The man who did most to ensure that Cristina would not be behind bars long before the electoral season opened was Miguel Ángel Pichetto, the Peronist who, with polling day fast approaching, became Macri’s running-mate. But even if he had done nothing to help her, she would probably have maintained enough political support to guarantee her freedom. Does Pichetto regret his refusal to hand her over to the many who thought she thoroughly deserved to be incarcerated? Perhaps he does, but for understandable reasons he prefers to deny any responsibility for giving Cristina enough leeway to make a deal with the allegedly moderate Peronist factions which teamed up with her and gave her presidential nominee, Alberto Fernández, the backing he needed to bear Macri in the race to the Pink House.

Fernández himself says he is dead against corruption and would dearly like to see Argentine politics become squeaky clean. Though in view of his extraordinary record, absolutely everything that comes out of his mouth – including “and” and “but”, as Mary McCarthy said about Lillian Hellman – must be taken with several grains of salt, he may well be of the opinion that Argentina would be much better-off if the men and women ruling her were less light-fingered than so many of them are.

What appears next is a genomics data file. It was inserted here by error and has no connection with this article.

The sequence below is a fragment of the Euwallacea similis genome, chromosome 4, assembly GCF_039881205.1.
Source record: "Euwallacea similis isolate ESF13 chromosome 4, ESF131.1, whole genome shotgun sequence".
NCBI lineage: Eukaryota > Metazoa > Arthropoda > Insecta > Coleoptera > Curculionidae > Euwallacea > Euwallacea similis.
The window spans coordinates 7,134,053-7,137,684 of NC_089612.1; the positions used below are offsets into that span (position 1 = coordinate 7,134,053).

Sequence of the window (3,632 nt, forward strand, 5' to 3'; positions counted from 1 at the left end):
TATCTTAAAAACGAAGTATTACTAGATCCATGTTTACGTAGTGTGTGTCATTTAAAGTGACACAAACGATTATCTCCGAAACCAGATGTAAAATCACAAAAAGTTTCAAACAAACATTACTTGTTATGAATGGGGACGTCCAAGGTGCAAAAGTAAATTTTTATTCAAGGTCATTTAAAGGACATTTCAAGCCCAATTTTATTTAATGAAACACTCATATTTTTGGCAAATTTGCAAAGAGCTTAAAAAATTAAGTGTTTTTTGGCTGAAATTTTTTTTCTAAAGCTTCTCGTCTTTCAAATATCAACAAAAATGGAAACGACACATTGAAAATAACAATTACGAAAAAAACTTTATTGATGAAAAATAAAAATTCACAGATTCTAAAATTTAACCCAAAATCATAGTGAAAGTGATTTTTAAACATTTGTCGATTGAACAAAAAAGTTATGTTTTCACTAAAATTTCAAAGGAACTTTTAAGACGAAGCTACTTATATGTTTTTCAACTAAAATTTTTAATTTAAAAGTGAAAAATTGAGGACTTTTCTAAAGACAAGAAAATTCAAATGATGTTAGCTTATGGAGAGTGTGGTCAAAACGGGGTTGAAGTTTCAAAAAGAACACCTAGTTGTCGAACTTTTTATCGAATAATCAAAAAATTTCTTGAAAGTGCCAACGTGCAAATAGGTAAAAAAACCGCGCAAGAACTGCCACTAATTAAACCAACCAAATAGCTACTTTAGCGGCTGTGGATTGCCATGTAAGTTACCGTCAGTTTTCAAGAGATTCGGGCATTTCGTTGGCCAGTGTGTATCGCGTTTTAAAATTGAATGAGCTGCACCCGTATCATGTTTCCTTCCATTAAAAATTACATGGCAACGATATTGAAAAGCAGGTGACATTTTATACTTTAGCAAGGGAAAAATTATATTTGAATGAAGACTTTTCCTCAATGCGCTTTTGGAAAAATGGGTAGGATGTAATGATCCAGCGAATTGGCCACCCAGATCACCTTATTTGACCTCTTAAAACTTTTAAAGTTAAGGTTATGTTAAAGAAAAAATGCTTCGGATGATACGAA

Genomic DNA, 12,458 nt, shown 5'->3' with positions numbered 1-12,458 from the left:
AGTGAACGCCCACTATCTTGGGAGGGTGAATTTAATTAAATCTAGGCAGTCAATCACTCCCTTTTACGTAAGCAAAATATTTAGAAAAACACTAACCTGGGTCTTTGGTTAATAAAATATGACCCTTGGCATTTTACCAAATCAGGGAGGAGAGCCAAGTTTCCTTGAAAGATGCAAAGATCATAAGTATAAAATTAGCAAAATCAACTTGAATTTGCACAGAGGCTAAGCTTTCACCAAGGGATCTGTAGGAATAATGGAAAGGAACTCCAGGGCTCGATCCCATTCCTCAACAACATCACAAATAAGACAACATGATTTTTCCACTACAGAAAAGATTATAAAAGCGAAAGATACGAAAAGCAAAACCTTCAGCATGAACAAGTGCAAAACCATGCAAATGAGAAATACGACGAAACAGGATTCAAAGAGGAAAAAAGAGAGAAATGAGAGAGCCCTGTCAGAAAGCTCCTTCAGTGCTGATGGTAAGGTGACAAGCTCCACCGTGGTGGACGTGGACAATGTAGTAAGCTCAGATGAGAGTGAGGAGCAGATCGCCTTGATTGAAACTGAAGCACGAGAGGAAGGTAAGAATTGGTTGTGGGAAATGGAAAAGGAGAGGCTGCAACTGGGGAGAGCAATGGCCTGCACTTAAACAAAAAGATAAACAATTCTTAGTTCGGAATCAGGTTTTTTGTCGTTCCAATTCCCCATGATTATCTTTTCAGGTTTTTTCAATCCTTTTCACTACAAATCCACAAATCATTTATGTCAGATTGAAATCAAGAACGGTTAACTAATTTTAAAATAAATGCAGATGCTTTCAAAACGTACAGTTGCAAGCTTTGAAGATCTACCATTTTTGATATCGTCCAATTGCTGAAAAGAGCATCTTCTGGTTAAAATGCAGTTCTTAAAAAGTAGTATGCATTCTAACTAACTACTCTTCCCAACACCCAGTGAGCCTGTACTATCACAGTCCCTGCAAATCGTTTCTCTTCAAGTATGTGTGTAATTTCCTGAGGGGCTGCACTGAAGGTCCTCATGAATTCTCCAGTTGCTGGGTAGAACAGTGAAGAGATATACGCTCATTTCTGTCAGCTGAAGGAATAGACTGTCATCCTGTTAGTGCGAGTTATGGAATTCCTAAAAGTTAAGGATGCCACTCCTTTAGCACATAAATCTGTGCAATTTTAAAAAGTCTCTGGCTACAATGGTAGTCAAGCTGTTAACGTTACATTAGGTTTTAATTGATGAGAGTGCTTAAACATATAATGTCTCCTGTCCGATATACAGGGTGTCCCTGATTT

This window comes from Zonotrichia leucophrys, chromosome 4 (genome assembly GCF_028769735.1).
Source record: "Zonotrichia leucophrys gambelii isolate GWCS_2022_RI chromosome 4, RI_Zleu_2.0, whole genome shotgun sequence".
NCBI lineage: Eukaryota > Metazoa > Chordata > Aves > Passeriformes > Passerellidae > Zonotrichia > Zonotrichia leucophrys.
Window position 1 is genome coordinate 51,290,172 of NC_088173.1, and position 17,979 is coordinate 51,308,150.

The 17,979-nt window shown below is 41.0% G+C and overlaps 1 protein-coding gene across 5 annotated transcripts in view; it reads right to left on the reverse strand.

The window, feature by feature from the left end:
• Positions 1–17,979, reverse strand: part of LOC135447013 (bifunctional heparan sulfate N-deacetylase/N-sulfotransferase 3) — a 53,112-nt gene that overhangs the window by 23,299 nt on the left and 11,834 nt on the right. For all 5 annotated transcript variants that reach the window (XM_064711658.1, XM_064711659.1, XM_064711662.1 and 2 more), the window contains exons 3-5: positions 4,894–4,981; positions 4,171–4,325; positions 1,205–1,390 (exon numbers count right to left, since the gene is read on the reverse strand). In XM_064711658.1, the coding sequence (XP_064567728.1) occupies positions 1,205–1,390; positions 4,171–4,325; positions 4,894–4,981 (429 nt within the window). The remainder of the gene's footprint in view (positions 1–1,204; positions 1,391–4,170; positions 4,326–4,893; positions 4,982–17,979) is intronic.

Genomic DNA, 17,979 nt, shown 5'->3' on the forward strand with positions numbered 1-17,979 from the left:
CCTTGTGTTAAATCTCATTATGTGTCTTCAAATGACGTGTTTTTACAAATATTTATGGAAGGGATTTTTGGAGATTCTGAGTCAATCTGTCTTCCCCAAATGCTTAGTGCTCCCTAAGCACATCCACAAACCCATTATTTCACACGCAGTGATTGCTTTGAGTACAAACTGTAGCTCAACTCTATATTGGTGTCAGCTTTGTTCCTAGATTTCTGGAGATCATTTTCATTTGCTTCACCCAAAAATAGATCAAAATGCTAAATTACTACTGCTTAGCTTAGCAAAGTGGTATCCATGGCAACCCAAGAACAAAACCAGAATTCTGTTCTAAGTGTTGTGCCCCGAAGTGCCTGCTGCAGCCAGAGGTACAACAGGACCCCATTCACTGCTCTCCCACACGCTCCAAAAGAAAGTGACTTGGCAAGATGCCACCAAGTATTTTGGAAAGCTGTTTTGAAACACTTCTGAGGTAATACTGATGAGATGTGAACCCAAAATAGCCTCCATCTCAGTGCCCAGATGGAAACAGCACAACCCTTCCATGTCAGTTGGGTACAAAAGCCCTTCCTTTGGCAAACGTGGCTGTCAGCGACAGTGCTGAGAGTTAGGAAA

Most people say they agree, but despite the apparent consensus that corruption is bad and has made a major contribution to Argentina’s long decline, it seems bound to get worse in the coming years. The notion that some people are entitled to remain above the law is shared, or regarded as unimportant, by such a large proportion of the electorate that disabusing it seems well-nigh impossible.